A onesie that purifies polluted air? Beijing Design Week exhibits wearable filter BB.Suit 2.0

The suit also has an air quality sensor to test carbon monoxide, methane and liquid petroleum gas in the surrounding environment

Natasha Culzac
Tuesday 30 September 2014 22:05 BST

What if your clothes could filter pollution as you glide through it?

This is an idea not just posed by a group of Dutch designers but implemented – ready to unveil at Beijing Design Week.

The BB.Suit 2.0 takes wearable technology to another level by using textiles to tackle the social and environmental issue of air pollution.

Made by Borre Akkersdijk in collaboration with Martijn ten Bhomer from the Eindhoven University of Technology, Eva de Laat, Daan Spangenberg Graphics, StudioFriso and Want, the material is has an “integrated air quality sensor” which can analyse air pollution depending on the user’s data and map it accordingly.

This sensor “measures the concentration of carbon monoxide, methane and liquid petroleum gas (LPG) in the surrounding air, Dutch magazine Want says.

Most importantly, though, the suit itself uses Squair’s patented technology Cold Plasma.

Want adds: “This technology can split oxygen and water molecules into free radicals. These radicals react easily with toxic gases, bacteria, viruses and dust in order to clean the air.

“Since our clothing is constantly in contact with the air surrounding us it creates an opportunity to clean the polluted air.”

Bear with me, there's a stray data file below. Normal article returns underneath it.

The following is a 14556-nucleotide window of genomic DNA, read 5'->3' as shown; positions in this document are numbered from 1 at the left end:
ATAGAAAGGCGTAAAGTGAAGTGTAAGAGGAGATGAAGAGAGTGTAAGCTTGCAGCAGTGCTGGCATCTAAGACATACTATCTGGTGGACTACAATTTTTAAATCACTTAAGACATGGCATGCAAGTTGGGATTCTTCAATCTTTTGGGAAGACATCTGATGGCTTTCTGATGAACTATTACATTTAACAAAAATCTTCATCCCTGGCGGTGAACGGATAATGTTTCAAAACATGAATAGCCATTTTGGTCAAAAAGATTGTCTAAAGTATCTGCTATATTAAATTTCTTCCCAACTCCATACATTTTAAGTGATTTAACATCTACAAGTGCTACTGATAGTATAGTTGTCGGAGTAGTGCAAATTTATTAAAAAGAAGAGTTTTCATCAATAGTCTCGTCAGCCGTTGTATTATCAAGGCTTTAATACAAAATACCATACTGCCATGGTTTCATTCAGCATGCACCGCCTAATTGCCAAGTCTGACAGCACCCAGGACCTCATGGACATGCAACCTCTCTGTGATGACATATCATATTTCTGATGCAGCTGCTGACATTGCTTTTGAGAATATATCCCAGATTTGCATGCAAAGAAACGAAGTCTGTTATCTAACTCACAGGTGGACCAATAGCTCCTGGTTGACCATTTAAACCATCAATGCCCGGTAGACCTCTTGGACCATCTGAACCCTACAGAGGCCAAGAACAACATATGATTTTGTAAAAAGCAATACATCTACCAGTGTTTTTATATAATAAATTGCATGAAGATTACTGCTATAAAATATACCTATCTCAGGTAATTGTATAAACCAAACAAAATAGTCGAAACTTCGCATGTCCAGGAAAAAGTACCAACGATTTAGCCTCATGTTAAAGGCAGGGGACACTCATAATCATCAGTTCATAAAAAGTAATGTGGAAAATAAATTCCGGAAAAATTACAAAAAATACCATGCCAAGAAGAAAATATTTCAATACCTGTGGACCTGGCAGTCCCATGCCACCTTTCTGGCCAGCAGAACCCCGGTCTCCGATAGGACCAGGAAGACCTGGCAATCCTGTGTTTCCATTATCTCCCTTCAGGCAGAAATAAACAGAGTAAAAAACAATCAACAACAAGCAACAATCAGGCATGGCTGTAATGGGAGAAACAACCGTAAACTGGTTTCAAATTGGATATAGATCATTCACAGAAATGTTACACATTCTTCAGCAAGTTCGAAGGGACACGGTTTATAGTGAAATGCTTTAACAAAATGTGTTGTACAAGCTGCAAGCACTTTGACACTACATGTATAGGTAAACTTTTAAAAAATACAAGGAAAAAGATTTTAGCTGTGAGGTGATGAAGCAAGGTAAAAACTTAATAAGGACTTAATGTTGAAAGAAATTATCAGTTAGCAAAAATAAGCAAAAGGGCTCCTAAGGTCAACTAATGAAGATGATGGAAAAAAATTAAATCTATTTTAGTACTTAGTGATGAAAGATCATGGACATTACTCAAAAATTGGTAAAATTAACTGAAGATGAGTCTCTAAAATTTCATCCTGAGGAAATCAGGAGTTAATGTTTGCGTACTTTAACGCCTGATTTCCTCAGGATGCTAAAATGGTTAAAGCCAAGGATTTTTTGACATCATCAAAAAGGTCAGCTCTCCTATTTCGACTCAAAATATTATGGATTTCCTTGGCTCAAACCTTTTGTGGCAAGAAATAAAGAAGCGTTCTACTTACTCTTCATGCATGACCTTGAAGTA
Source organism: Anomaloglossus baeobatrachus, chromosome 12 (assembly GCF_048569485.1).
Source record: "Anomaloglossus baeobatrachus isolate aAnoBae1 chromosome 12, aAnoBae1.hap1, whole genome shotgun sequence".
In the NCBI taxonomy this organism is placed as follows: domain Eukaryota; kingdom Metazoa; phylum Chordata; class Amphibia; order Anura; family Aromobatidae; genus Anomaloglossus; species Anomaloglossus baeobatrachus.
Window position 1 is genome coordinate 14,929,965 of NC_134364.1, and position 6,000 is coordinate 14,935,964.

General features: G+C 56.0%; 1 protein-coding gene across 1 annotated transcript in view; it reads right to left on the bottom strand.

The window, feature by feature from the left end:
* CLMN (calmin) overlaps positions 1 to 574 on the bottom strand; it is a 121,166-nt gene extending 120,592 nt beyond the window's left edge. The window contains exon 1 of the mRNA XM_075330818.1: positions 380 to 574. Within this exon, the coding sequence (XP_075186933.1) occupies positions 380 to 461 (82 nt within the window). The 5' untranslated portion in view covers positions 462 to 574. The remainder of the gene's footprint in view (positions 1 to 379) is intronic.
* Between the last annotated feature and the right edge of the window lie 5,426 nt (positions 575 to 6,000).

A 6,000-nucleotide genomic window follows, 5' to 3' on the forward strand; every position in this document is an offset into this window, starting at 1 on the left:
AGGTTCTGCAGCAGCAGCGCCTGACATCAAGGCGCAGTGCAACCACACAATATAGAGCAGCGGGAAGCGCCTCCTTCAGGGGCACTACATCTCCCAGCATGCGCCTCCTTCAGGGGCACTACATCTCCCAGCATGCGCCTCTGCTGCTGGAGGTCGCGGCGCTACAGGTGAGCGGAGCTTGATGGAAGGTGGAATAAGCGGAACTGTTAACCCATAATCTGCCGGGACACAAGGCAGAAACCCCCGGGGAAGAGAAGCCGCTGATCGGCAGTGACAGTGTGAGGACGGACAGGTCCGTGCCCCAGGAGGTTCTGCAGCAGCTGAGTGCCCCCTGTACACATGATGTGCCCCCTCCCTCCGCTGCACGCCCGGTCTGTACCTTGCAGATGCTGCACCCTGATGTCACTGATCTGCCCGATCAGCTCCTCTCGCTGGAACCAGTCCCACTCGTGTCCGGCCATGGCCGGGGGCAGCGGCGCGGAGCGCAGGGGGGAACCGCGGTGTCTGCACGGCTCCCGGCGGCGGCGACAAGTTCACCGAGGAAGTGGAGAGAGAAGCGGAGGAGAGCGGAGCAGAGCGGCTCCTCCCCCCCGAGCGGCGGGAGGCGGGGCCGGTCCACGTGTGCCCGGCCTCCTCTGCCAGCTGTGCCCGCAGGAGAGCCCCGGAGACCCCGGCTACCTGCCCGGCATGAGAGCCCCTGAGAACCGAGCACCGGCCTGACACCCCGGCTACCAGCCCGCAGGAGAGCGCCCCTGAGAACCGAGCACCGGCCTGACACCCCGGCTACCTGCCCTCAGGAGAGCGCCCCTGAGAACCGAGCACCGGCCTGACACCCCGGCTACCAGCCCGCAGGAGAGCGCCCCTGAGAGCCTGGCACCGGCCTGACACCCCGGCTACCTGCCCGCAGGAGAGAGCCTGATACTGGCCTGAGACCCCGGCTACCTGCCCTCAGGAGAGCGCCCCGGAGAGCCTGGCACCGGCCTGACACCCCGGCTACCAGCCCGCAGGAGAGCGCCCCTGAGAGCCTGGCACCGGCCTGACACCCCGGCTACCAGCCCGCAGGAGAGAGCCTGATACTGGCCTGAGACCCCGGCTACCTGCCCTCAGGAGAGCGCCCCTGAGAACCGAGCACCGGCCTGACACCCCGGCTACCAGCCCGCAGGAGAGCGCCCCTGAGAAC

The developers had previously created a similar onesie integrated with wi-fi, Bluetooth and a music library and showcased it at SXSW earlier this year.

However, when thinking of a product to take to Beijing Design Week, decided to grapple with the local issue of polluted urban environments, which China is notorious for.

“The BB.Suit started because everyone was talking about wearable technology, the bracelets, the glasses," Akkersdijk told Dezeen. “We thought about how we could really integrate the electrical threads and sensors and not just stick them on.

Akkersdijk added: “Cold plasma technology is a really high voltage that splits up the particles in the air. It grabs the dust and then it drops, so all the bad particles in the air go down to the ground.

“There's always issues about air pollution in Beijing.”

Akkersdijk also confirmed that the clothing isn’t going into mass production: “We can't currently sell the suits, because it's way too difficult to wash them, but it's the first step.”

The ‘BB.Suit: Wearable Clean Air’ exhibition can be found at Yangmeizhu Xiejie 59, Dashilar, Xicheng District, Beijing, until 3 October.

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